**Lagrange interpolation****Interpolation using Newton’s**method,**polynomial interpolation,**and**spline interpolation**

**Newton’s** split differences **interpolation polynomial** is another name for the procedure that is **commonly** known as the **Newton method.**

The **Lagrange** and **Newton interpolation** methods both provide the same result, which is a **polynomial** function that has the **lowest feasible degree** and is able to pass through all of the data points in the set. This is known as the **smallest polynomial** function.

However, the **computations** that are used to arrive at the identical **conclusion** by the two **methodologies** are rather **different.**

### Spline Interpolation

**Piecewise** functions are put to use in the **process** of **spline** interpolation in order to make estimates for values that are absent from a data set and to complete it.

The **Lagrange** & **Newton** methods **estimate** a single polynomial that applies to the full data set. Spline interpolation, on the other hand, **defines** numerous simpler **polynomials** that apply to **different** subsets of the data. Because of this, it is often thought to offer more **detailed findings** and is regarded as a procedure that is more reliable.

## Methods of Extrapolation That Are Commonly Used

The **following** are **examples** of three of the most prevalent types of extrapolation methods:

**extrapolation along a linear path****polynomial extrapolation****conic extrapolation**

A **technique** that is very similar to linear **interpolation, linear extrapolation** includes **drawing** a straight line and making use of a **linear function** to make **predictions** about values that are not **contained** within a data set.

**Polynomial extrapolation** is a method that **determines** the values on a graph by using **polynomial** forms and functions.

The **process** of **determining** unknown values by employing conic sections that already have data for them is called **conic extrapolation.**

## Interpolation Example in Real Life

**Interpolation** is useful if items need to be **scaled** up or down. Perhaps you are familiar with the catering costs for events with 10 guests, **50** **guests,** and 100 guests, but you require an accurate estimate for events with **25 or 75 guests**. This is a useful fact to have while throwing a party.

Or **maybe** you’re an **entrepreneur** whose tiny business is suddenly expanding. It is professional to anticipate what you will require as you expand your **organization.**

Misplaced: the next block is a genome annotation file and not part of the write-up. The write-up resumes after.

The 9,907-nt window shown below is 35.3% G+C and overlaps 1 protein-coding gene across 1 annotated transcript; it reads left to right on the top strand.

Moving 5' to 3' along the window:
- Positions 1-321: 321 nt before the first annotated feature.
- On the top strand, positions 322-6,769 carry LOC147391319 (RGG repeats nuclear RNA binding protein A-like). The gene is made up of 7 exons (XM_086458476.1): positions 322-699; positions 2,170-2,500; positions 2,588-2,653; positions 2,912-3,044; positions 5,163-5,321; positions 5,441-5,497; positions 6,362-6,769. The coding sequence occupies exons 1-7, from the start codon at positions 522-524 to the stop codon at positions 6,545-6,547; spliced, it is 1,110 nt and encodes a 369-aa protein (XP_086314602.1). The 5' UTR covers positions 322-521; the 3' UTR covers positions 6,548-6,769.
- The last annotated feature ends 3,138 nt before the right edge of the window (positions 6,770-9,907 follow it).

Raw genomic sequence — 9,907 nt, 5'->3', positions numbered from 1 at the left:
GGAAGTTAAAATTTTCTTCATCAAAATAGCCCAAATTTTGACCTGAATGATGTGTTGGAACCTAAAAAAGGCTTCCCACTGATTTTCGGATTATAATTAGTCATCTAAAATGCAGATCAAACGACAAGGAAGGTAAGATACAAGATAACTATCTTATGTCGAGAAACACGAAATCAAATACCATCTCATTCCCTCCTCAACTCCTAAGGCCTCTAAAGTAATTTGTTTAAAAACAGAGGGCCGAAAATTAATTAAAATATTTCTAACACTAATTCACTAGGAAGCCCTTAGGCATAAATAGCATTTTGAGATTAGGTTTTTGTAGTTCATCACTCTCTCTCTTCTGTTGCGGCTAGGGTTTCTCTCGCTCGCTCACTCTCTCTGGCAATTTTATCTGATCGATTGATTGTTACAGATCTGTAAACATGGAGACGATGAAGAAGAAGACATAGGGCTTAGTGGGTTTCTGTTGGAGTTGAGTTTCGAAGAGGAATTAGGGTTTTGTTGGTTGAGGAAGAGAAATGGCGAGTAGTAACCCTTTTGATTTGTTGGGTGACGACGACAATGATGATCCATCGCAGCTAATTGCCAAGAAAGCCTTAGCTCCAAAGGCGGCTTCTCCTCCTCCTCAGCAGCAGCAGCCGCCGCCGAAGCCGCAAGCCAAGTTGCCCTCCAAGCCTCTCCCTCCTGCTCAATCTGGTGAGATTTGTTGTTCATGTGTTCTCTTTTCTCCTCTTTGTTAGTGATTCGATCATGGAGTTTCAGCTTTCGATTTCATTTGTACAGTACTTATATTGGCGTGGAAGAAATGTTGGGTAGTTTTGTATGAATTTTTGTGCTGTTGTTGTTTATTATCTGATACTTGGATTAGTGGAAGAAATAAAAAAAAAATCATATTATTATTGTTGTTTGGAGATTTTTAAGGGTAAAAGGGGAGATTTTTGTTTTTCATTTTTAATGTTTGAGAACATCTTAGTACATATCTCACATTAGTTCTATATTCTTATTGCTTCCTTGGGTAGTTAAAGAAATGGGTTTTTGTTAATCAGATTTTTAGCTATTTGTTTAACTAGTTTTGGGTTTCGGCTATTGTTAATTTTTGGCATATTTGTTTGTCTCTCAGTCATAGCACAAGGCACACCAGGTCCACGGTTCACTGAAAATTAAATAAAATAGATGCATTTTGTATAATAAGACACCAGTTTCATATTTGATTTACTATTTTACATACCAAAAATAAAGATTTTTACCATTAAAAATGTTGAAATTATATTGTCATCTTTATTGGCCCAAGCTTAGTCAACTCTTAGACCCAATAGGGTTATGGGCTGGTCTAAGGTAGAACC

How **many** new employees have been hired? **How** large is the room? Who is **responsible** for cleaning this area? How long will it take to clean the space? How **much** longer would it take to **complete** tasks with more employees? What will you be able to **accomplish** in a day? These **questions** might all be solved by interpolation.

**Perhaps** you work as a server in a **restaurant.** You need not only a good **concept** of how long it takes the kitchen to **prepare food** for your clients, regardless of their number.

**Additionally,** you should have a solid concept as to how it takes the group to **consume** meals so that you may check on them during the **proper moment.** This is an example of **interpolation.**

Acquiring an **automobile.** How much **money** will you invest in a vehicle with a given amount of miles? Will it be **beneficial?** Could you afford it? This is an example of interpolation.

## A Numerical Example of Linear Interpolation

### Example

**Determine** the value of the **unknown variable** by **computing** it using the **interpolation** equation **found** in the data set. **Consider** the **following** scenario: the **value** of X is **60.** What is the y **value** in this **case?**

### Solution

**With** the use of **interpolation,** we can get the value of Y **when** X is 60 **using** the **following formula:** â€“

**Y = Y1 + [ (Y2 – Y1) / (X2 – X1) ] * (X – X1)**

X **has** been set at 60, and it is now **necessary** to find Y.

**Y = Y1 + [ (Y2 – Y1) / (X2 – X1) ] * (X – X1)**

**= 80 + [ (120 – 80) / (70 – 50) ] * (60 – 50)**

**= 80 + (40/20) * 10**

**= 80 + 2*10**

**= 80 + 20**

**= 100**

*All mathematical drawings and images were created withÂ GeoGebra.*